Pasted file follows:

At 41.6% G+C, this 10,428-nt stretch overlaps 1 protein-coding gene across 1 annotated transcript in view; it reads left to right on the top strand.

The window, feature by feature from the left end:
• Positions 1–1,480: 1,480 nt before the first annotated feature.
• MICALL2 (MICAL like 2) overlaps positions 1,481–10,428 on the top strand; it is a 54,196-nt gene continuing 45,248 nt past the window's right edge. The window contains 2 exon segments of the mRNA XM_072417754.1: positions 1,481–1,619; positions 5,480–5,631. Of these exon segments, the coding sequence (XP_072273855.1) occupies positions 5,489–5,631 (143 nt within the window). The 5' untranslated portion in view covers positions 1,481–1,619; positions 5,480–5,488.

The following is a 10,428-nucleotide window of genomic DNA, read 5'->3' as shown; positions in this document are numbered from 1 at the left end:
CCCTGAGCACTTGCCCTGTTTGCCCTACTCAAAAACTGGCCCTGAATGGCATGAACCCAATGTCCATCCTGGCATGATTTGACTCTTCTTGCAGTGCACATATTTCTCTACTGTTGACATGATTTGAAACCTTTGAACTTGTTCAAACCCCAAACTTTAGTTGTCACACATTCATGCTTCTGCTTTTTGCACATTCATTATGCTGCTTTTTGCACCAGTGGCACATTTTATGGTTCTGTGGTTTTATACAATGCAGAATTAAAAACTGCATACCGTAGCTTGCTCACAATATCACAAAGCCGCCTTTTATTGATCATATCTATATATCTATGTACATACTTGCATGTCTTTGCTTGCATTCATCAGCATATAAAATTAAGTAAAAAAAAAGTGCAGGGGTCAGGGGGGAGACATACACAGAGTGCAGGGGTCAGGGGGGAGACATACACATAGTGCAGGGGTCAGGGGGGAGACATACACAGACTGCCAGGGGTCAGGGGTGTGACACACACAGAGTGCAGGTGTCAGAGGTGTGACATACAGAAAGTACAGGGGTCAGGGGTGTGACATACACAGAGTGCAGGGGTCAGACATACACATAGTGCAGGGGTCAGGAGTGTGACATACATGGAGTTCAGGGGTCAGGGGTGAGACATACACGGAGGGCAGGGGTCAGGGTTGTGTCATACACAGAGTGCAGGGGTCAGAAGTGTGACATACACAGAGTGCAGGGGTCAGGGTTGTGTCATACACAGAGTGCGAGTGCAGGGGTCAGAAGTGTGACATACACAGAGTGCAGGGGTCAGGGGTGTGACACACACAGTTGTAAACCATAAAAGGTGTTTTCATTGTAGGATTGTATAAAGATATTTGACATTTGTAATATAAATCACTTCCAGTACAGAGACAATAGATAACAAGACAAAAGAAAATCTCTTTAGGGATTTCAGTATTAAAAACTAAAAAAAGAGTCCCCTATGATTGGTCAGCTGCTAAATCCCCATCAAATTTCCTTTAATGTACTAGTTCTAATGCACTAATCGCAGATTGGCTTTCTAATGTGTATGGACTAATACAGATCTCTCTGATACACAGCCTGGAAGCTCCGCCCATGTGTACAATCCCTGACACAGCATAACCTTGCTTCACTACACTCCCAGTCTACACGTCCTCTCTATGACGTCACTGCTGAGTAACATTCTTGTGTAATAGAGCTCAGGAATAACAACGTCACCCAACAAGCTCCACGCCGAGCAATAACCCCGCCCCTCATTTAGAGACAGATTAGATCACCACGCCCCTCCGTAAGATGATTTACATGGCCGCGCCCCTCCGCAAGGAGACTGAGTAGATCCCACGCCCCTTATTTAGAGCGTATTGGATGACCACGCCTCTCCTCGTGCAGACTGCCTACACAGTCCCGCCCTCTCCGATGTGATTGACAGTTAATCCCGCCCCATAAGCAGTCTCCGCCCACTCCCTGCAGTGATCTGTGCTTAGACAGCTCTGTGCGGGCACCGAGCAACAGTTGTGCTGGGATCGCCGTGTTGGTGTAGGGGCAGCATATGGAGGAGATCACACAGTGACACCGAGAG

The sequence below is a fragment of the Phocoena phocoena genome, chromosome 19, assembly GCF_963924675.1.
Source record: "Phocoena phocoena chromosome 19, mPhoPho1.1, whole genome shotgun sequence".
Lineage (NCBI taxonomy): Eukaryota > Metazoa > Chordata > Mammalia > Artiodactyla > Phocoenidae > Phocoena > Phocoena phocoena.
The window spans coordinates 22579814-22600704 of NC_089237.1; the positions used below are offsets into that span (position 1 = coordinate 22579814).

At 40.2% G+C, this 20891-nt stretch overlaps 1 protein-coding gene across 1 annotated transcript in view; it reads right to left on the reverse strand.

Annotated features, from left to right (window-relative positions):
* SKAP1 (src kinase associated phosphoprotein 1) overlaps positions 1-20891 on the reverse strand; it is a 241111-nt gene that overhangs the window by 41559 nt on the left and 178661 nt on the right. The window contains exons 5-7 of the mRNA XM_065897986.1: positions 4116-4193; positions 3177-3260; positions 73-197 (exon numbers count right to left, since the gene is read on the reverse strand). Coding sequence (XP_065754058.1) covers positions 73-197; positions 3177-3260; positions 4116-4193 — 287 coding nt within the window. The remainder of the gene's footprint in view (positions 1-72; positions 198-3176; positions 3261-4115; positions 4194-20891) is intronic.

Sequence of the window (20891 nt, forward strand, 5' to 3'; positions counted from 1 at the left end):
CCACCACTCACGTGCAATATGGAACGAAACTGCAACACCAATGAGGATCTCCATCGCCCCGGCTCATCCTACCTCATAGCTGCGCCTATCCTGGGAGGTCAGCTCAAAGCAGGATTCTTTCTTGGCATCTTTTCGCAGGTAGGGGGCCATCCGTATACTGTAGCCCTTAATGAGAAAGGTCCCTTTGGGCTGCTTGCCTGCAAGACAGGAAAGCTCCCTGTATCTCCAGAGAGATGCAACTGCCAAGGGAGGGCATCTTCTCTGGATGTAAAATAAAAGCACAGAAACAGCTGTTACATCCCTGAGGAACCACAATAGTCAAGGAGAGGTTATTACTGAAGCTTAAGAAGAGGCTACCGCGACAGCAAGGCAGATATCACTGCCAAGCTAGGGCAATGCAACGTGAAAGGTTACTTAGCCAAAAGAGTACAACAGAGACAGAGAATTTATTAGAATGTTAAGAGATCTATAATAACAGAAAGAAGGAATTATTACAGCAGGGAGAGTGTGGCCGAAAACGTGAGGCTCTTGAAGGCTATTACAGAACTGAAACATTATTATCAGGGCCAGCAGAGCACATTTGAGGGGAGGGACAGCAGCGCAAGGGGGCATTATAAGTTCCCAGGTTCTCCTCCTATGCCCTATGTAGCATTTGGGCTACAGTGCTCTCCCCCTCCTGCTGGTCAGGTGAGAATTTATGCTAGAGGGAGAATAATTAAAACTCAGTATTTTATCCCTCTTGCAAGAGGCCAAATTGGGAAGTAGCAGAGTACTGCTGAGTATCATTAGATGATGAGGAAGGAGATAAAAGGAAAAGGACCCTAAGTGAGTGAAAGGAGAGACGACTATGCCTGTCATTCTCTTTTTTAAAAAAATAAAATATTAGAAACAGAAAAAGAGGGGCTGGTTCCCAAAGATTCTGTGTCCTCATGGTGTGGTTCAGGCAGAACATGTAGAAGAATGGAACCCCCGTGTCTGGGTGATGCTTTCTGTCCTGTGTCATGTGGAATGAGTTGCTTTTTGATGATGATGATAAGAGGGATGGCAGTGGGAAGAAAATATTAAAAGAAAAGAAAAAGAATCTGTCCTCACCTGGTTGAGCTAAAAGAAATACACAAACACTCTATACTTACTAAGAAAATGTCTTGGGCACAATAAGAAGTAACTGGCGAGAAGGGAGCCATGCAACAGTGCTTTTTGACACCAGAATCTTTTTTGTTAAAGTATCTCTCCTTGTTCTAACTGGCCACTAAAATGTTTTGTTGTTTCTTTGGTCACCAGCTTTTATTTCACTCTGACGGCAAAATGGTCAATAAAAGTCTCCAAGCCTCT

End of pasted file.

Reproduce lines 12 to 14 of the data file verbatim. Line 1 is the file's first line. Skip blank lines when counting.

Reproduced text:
Annotated features, from left to right (window-relative positions):
* SKAP1 (src kinase associated phosphoprotein 1) overlaps positions 1-20891 on the reverse strand; it is a 241111-nt gene that overhangs the window by 41559 nt on the left and 178661 nt on the right. The window contains exons 5-7 of the mRNA XM_065897986.1: positions 4116-4193; positions 3177-3260; positions 73-197 (exon numbers count right to left, since the gene is read on the reverse strand). Coding sequence (XP_065754058.1) covers positions 73-197; positions 3177-3260; positions 4116-4193 — 287 coding nt within the window. The remainder of the gene's footprint in view (positions 1-72; positions 198-3176; positions 3261-4115; positions 4194-20891) is intronic.

Sequence of the window (20891 nt, forward strand, 5' to 3'; positions counted from 1 at the left end):